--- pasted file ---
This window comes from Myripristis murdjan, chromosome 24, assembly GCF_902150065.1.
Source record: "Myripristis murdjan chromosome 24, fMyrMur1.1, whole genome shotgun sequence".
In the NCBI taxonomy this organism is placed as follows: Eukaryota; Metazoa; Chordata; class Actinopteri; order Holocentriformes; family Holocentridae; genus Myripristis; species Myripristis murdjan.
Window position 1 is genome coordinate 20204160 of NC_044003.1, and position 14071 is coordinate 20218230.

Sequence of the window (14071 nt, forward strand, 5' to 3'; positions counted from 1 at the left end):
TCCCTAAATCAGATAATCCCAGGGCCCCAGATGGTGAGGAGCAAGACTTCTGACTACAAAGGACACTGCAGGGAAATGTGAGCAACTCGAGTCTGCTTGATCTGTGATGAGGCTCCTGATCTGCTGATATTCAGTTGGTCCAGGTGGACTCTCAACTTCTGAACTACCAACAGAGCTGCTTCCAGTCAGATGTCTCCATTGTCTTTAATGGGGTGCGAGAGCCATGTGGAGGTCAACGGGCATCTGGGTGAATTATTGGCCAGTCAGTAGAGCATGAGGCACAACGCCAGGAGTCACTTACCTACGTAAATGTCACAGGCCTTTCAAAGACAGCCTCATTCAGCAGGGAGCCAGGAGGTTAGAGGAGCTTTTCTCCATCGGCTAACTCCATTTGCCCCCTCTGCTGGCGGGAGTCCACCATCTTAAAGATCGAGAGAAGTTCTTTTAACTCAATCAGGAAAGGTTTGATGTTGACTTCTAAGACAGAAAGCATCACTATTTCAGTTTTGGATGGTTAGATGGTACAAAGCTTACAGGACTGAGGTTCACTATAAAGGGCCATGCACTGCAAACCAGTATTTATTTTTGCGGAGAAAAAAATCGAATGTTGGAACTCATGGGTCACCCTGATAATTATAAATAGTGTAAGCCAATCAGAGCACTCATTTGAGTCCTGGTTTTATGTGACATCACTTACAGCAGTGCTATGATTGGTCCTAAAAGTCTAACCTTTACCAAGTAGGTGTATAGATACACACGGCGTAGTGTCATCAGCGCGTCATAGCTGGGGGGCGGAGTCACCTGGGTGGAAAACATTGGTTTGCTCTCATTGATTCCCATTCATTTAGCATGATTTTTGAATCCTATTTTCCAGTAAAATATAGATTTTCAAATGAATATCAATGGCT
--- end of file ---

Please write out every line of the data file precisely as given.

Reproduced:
This window comes from Myripristis murdjan, chromosome 24, assembly GCF_902150065.1.
Source record: "Myripristis murdjan chromosome 24, fMyrMur1.1, whole genome shotgun sequence".
In the NCBI taxonomy this organism is placed as follows: Eukaryota; Metazoa; Chordata; class Actinopteri; order Holocentriformes; family Holocentridae; genus Myripristis; species Myripristis murdjan.
Window position 1 is genome coordinate 20204160 of NC_044003.1, and position 14071 is coordinate 20218230.

Sequence of the window (14071 nt, forward strand, 5' to 3'; positions counted from 1 at the left end):
TCCCTAAATCAGATAATCCCAGGGCCCCAGATGGTGAGGAGCAAGACTTCTGACTACAAAGGACACTGCAGGGAAATGTGAGCAACTCGAGTCTGCTTGATCTGTGATGAGGCTCCTGATCTGCTGATATTCAGTTGGTCCAGGTGGACTCTCAACTTCTGAACTACCAACAGAGCTGCTTCCAGTCAGATGTCTCCATTGTCTTTAATGGGGTGCGAGAGCCATGTGGAGGTCAACGGGCATCTGGGTGAATTATTGGCCAGTCAGTAGAGCATGAGGCACAACGCCAGGAGTCACTTACCTACGTAAATGTCACAGGCCTTTCAAAGACAGCCTCATTCAGCAGGGAGCCAGGAGGTTAGAGGAGCTTTTCTCCATCGGCTAACTCCATTTGCCCCCTCTGCTGGCGGGAGTCCACCATCTTAAAGATCGAGAGAAGTTCTTTTAACTCAATCAGGAAAGGTTTGATGTTGACTTCTAAGACAGAAAGCATCACTATTTCAGTTTTGGATGGTTAGATGGTACAAAGCTTACAGGACTGAGGTTCACTATAAAGGGCCATGCACTGCAAACCAGTATTTATTTTTGCGGAGAAAAAAATCGAATGTTGGAACTCATGGGTCACCCTGATAATTATAAATAGTGTAAGCCAATCAGAGCACTCATTTGAGTCCTGGTTTTATGTGACATCACTTACAGCAGTGCTATGATTGGTCCTAAAAGTCTAACCTTTACCAAGTAGGTGTATAGATACACACGGCGTAGTGTCATCAGCGCGTCATAGCTGGGGGGCGGAGTCACCTGGGTGGAAAACATTGGTTTGCTCTCATTGATTCCCATTCATTTAGCATGATTTTTGAATCCTATTTTCCAGTAAAATATAGATTTTCAAATGAATATCAATGGCT